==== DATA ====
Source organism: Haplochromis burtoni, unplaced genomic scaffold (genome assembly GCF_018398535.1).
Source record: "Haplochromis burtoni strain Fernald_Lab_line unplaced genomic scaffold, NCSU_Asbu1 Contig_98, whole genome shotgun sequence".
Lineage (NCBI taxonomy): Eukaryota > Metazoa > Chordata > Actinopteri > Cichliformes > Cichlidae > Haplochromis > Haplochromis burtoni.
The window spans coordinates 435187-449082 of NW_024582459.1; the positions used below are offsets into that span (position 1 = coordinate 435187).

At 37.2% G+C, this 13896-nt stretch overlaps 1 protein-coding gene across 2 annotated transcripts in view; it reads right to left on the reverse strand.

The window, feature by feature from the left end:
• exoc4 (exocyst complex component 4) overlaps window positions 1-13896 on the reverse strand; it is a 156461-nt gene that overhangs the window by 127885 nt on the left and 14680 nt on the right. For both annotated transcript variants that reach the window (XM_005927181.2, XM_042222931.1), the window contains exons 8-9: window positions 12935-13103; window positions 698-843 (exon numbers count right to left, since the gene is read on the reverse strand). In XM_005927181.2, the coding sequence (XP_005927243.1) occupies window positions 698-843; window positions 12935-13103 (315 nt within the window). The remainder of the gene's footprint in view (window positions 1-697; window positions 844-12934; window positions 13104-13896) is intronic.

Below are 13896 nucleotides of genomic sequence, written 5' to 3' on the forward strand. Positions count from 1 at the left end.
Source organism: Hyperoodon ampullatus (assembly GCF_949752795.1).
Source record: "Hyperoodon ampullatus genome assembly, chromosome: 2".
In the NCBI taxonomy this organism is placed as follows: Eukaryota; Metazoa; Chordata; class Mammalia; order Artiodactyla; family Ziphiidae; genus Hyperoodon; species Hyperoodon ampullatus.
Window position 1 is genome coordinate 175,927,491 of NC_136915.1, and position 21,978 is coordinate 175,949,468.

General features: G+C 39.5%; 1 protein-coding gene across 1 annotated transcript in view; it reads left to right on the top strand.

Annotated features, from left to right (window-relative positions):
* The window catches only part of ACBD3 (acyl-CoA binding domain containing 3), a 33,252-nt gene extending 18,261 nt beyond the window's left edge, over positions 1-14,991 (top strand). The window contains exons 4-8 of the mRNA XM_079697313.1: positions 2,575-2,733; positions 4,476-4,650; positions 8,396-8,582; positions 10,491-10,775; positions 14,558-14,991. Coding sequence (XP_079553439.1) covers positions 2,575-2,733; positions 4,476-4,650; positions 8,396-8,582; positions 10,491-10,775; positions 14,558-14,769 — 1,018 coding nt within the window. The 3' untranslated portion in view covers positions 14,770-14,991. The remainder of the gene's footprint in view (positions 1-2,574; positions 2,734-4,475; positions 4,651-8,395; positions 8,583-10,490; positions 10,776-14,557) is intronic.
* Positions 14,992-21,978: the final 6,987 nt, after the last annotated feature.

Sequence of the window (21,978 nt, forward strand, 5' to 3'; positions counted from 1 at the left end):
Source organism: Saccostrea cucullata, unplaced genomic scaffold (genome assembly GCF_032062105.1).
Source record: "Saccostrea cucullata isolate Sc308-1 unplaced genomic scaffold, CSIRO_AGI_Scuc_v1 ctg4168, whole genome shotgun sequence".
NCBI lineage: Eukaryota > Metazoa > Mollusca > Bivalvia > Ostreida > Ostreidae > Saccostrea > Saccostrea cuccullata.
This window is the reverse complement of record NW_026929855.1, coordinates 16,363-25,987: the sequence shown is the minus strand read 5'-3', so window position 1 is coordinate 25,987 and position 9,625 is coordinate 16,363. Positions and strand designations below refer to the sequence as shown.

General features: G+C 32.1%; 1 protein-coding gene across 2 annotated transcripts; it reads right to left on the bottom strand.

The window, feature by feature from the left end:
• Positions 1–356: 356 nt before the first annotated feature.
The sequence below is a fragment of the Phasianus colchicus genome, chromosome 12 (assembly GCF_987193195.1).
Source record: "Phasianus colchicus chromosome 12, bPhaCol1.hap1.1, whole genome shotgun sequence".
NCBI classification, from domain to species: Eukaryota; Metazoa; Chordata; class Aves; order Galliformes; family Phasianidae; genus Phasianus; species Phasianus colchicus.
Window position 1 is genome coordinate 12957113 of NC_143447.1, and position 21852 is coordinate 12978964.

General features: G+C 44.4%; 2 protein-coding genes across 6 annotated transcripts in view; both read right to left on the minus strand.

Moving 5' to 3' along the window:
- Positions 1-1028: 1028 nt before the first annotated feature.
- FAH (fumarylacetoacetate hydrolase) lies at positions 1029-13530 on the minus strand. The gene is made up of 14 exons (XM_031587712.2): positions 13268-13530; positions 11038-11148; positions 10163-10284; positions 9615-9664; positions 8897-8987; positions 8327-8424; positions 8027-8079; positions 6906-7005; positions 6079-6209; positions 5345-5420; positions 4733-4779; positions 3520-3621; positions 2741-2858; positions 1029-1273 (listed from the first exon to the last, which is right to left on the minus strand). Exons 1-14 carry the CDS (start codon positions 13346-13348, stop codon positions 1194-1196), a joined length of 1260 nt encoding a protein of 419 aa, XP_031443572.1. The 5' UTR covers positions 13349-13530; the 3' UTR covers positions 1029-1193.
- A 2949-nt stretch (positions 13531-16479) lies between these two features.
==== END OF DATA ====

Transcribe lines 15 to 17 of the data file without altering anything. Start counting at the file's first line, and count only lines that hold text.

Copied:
* The window catches only part of ACBD3 (acyl-CoA binding domain containing 3), a 33,252-nt gene extending 18,261 nt beyond the window's left edge, over positions 1-14,991 (top strand). The window contains exons 4-8 of the mRNA XM_079697313.1: positions 2,575-2,733; positions 4,476-4,650; positions 8,396-8,582; positions 10,491-10,775; positions 14,558-14,991. Coding sequence (XP_079553439.1) covers positions 2,575-2,733; positions 4,476-4,650; positions 8,396-8,582; positions 10,491-10,775; positions 14,558-14,769 — 1,018 coding nt within the window. The 3' untranslated portion in view covers positions 14,770-14,991. The remainder of the gene's footprint in view (positions 1-2,574; positions 2,734-4,475; positions 4,651-8,395; positions 8,583-10,490; positions 10,776-14,557) is intronic.
* Positions 14,992-21,978: the final 6,987 nt, after the last annotated feature.

Sequence of the window (21,978 nt, forward strand, 5' to 3'; positions counted from 1 at the left end):